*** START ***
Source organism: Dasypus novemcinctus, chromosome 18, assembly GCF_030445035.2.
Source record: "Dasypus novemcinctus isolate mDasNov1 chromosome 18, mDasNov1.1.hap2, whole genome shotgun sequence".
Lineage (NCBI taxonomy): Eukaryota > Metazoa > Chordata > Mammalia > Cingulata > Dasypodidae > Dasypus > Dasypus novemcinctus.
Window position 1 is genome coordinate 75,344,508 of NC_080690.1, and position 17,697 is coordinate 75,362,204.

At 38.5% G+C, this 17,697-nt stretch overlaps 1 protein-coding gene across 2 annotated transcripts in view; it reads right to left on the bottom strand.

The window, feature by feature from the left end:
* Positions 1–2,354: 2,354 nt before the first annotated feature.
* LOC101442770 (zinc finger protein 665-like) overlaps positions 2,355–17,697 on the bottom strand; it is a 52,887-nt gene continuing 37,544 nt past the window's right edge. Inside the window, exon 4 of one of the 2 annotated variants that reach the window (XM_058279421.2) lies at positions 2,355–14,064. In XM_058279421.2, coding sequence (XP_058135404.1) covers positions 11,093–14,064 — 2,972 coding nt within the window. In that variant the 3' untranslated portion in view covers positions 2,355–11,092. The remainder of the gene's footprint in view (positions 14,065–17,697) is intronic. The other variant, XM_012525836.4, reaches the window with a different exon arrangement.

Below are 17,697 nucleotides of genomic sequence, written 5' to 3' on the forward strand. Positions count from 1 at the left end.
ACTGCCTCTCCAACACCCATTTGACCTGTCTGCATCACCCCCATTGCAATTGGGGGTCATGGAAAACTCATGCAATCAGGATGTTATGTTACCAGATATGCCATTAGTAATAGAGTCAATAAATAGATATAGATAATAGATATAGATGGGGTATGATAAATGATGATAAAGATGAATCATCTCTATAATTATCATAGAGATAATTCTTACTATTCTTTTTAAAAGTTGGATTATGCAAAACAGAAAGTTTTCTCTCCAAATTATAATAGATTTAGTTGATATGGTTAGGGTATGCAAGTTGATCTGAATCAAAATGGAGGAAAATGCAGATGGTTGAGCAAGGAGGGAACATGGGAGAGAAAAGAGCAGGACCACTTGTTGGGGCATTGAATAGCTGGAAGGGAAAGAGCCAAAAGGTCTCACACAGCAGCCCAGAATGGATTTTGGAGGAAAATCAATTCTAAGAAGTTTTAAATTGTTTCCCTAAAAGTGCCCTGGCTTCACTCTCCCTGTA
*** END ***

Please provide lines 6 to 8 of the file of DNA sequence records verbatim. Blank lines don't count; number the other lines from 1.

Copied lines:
The window, feature by feature from the left end:
* Positions 1–2,354: 2,354 nt before the first annotated feature.
* LOC101442770 (zinc finger protein 665-like) overlaps positions 2,355–17,697 on the bottom strand; it is a 52,887-nt gene continuing 37,544 nt past the window's right edge. Inside the window, exon 4 of one of the 2 annotated variants that reach the window (XM_058279421.2) lies at positions 2,355–14,064. In XM_058279421.2, coding sequence (XP_058135404.1) covers positions 11,093–14,064 — 2,972 coding nt within the window. In that variant the 3' untranslated portion in view covers positions 2,355–11,092. The remainder of the gene's footprint in view (positions 14,065–17,697) is intronic. The other variant, XM_012525836.4, reaches the window with a different exon arrangement.